Perception of environmental accountability among representatives of different generations in Russia

Iuliia Goman
St. Petersburg State University

Environmental accountability is gaining more significance in today's world. Its concept is represented differently in environmental research: ecological citizenship (Dobson, Valencia, 2013; Melo-Escrihuela, 2008), environmental justice (Middlemiss, 2010), green citizenship (Smith, 2005), environmentally reasonable citizenship (Hailwood, 2004).

Linguistics can serve as a tool to analyse perceptions of environmental accountability in Russian society. In a wider context this analysis is related to psychology as well as environmental politics. In this research the focus is on the content analysis of programs shown on Russian TV and textbooks used in a business school. This analysis can help to find out the implicit meanings of how a certain issue is shaped and from what angle it is shown for average viewers of TV programs as well as presented in textbooks for would-be managers.

One of the concepts with the help of which environmental accountability is presented is perception of
climate change in TV programs. This source of Mass Media is considered well-spread among representatives of Russian society. The perceptions of TV viewers are analysed through the prism of what information a certain TV channel wants them to know. Two TV program s (2010, 2014) on a similar topic were taken as an example to show how perceptions changed, what new concepts were introduced in the debate in a four-year period. Results of content analysis revealed the following : climate change is mostly regarded in connection with catastrophes; it is still not defined as a fact or a public fear; economic benefits from global warming are in focus of discussion.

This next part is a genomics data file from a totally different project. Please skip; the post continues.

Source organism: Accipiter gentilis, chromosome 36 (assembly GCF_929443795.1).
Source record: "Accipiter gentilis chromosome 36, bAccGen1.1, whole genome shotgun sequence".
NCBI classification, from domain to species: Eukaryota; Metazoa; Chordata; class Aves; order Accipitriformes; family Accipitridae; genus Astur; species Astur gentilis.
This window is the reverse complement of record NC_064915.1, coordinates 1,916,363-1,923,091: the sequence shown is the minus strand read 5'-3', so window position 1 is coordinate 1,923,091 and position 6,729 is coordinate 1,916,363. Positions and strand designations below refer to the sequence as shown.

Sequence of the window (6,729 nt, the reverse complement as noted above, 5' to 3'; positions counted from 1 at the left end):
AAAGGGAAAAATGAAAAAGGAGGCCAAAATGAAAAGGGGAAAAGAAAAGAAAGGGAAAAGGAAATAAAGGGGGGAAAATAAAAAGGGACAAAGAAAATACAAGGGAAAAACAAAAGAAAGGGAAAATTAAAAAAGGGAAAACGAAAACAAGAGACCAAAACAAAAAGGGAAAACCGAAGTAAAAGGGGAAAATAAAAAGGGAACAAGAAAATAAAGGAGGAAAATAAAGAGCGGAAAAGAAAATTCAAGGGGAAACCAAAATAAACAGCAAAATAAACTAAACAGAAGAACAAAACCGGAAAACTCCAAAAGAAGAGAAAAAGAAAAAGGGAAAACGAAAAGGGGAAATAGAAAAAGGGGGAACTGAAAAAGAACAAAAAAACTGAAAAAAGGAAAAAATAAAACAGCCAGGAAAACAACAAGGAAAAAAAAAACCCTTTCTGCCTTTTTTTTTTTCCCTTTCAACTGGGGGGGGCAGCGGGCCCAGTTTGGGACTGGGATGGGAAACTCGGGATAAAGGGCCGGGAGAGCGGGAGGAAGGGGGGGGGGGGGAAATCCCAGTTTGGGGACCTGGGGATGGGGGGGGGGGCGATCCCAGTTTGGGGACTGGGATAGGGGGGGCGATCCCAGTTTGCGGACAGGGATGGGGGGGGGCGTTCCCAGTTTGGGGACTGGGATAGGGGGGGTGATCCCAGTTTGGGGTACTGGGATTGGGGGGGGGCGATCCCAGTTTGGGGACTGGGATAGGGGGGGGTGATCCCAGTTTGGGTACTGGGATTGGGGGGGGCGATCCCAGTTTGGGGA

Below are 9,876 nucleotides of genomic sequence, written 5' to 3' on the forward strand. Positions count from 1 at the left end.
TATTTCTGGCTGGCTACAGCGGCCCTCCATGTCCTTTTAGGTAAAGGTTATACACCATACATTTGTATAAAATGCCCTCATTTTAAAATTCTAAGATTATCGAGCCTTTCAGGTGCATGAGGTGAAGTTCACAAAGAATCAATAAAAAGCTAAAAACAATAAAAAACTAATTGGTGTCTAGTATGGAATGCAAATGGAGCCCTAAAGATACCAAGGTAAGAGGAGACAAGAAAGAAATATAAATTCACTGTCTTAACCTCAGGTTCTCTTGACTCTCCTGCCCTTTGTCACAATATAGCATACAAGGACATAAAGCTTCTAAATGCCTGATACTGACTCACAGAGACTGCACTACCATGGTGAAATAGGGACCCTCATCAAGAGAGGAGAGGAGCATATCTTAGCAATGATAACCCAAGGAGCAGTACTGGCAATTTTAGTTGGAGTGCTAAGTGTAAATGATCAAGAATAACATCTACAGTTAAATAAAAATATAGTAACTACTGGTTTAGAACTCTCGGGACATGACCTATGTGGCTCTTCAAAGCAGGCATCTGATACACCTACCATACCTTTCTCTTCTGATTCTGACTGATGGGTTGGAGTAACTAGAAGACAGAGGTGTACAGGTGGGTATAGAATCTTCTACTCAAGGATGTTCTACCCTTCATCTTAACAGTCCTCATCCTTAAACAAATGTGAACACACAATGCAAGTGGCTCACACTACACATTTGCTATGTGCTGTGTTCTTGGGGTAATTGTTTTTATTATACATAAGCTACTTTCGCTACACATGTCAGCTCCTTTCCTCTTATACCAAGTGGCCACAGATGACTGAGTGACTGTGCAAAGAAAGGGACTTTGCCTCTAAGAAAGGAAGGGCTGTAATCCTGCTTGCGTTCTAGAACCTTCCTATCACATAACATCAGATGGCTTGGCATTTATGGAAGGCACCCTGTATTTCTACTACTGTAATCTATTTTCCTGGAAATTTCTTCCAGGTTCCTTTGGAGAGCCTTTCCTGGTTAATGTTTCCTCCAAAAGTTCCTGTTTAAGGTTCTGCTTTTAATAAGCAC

Another possible source of information for analysis is the content of a textbook for students studying Business English. The aim was to see how the topic of environmental accountability is represented in this source.

The analysis of the second source (the textbook) shows that here the issue of environmental accountability is associated with sustainable development. Company's performance is analyzed from environmental, social, financial dimensions; students learn how to present the position of a group of actors (local government, local business) related to improving the sustainability of the city; they also learn to take real sustainable action (calculating individual carbon footprint).

The conclusion is the following:
1.Being environmentally just to the next generation is a challenge.
2. Information about environmental issues obtained from TV programs is insufficient; further sources of information are needed. Otherwise, an information gap can prevent some layers of society from being well-informed partners in discussions related to environmental accountability, climate change as an example.
3. The discussion of precaution in keeping environment is not typical of an environmental discourse that
takes place via traditional Mass Media sources.

1. Dobson A., Valencia A. 2013. Citizenship, Environment, Economy. New York: Routledge.
2. Hailwood S. 2004. Environmental Citizenship as Reasonable Citizenship. Uppsala: ECPR.
3. Melo-Escrihuela C. 2008. Promoting Ecological Citizenship: Rights, Duties and Political Agency.
ACME: Prague.
4. Middlemiss L. 2010. Reframing Individual Responsibility for Sustainable Consumption: Lessons
from Environmental Justice and Ecological Citizenship. Environmental Values 19(2). The White Horse
5. Smith G. 2005. Green citizenship and the social economy. Environmental Politics 14(2). Taylor &